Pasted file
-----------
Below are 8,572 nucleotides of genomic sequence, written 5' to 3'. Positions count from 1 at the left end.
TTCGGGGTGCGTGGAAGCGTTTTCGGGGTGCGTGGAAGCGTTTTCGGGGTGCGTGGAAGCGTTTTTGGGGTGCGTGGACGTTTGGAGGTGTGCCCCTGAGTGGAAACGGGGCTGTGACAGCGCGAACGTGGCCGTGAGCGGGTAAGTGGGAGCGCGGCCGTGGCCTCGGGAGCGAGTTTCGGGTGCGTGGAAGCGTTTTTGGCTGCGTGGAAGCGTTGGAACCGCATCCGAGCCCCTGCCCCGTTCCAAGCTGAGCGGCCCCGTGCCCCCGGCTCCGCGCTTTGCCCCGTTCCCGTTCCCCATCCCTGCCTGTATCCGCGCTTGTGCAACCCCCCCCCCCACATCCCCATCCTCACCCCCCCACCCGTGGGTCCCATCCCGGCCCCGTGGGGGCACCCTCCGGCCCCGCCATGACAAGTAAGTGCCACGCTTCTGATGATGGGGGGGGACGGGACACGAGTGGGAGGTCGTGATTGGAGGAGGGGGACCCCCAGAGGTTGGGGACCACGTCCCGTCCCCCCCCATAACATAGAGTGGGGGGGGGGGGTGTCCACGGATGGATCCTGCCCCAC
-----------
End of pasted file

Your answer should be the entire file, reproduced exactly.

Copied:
Below are 8,572 nucleotides of genomic sequence, written 5' to 3'. Positions count from 1 at the left end.
TTCGGGGTGCGTGGAAGCGTTTTCGGGGTGCGTGGAAGCGTTTTCGGGGTGCGTGGAAGCGTTTTTGGGGTGCGTGGACGTTTGGAGGTGTGCCCCTGAGTGGAAACGGGGCTGTGACAGCGCGAACGTGGCCGTGAGCGGGTAAGTGGGAGCGCGGCCGTGGCCTCGGGAGCGAGTTTCGGGTGCGTGGAAGCGTTTTTGGCTGCGTGGAAGCGTTGGAACCGCATCCGAGCCCCTGCCCCGTTCCAAGCTGAGCGGCCCCGTGCCCCCGGCTCCGCGCTTTGCCCCGTTCCCGTTCCCCATCCCTGCCTGTATCCGCGCTTGTGCAACCCCCCCCCCCACATCCCCATCCTCACCCCCCCACCCGTGGGTCCCATCCCGGCCCCGTGGGGGCACCCTCCGGCCCCGCCATGACAAGTAAGTGCCACGCTTCTGATGATGGGGGGGGACGGGACACGAGTGGGAGGTCGTGATTGGAGGAGGGGGACCCCCAGAGGTTGGGGACCACGTCCCGTCCCCCCCCATAACATAGAGTGGGGGGGGGGGGTGTCCACGGATGGATCCTGCCCCAC